It's a personal embarrassment to me whenever TV commercials or movies depict kids playing video games. It directly drove my parents to crusade against the "brain mushing" effects of gaming when I was a child, and it flat-out annoys me as an adult when I’m around my in-laws. This is because mainstream media always portrays someone playing video games in one of two ways: the brain-dead zombie or the button-mashing seizure victim, and both are equally unrealistic.
Admittedly, it is strange. I've filmed my friends in college while they played multiplayer Halo 3 and it's surreal watching the subdued life signs and the soundless staring broken by eruptions of laughter and squealing when killed or killing. So TV has got it half right, since the player's body is both ecstatic and hushed intermittently, but there's so much more to it.
Shows like The Big Bang Theory strive for accuracy in their nerdiness. The terminology is right, the culture is authentic, but it only makes the little cheats like "heads exploding" (no heads explode in Halo) all the more obvious. That's the business of TV and movies, and I can't overstate this: a person playing video games is not visually interesting. But neither are the human bodies watching TV, the ones seeing the dishonest and glitzier portrayals of gaming. I remember complaining to a friend about the orchestrated nature of "reality" TV only to be shot down by, "well, it makes for better television."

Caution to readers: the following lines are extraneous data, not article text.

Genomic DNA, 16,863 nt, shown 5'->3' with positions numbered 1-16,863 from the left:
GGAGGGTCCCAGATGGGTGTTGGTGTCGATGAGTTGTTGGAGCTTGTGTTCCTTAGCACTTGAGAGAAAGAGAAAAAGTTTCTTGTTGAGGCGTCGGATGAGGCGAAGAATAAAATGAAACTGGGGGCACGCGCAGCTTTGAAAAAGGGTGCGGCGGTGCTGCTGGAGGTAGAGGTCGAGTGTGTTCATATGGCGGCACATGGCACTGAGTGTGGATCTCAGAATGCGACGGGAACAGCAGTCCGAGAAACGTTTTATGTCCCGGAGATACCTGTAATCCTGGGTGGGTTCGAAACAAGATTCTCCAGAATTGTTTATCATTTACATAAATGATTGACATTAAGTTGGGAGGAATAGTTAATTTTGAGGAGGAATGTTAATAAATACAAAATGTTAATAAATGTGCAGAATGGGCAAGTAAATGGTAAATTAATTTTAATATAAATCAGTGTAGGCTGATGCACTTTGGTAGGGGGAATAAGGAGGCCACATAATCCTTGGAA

Here's the problem: video games are powerful activities, but TV and movies only give us half the picture. Our bodies are just the vestigial evidence of the medium. To give fans and non-gamers alike an honest portrayal, directors need to turn the camera around and let us see what the player sees. It's like reading the script for Michael Bay's latest movie and wondering why they make so much money. In the end, television and movies are focusing on the least important aspect of gaming and that may be the only information some people have to judge the medium by.
Next time Sheldon, Raj, Howard, and Leonard are playing video games, let us see the game in action, give us some context, cut between the human actions and the virtual consequences, and lose the stereotypes. I think it's time we get the full picture.
So, what's the worst depiction of gaming you’ve seen in a movie or on television?
GamesBeat 2014 — VentureBeat’s sixth annual event on disruption in the video game market — is coming up on Sept 15-16 in San Francisco. Purchase one of the first 50 tickets and save $400!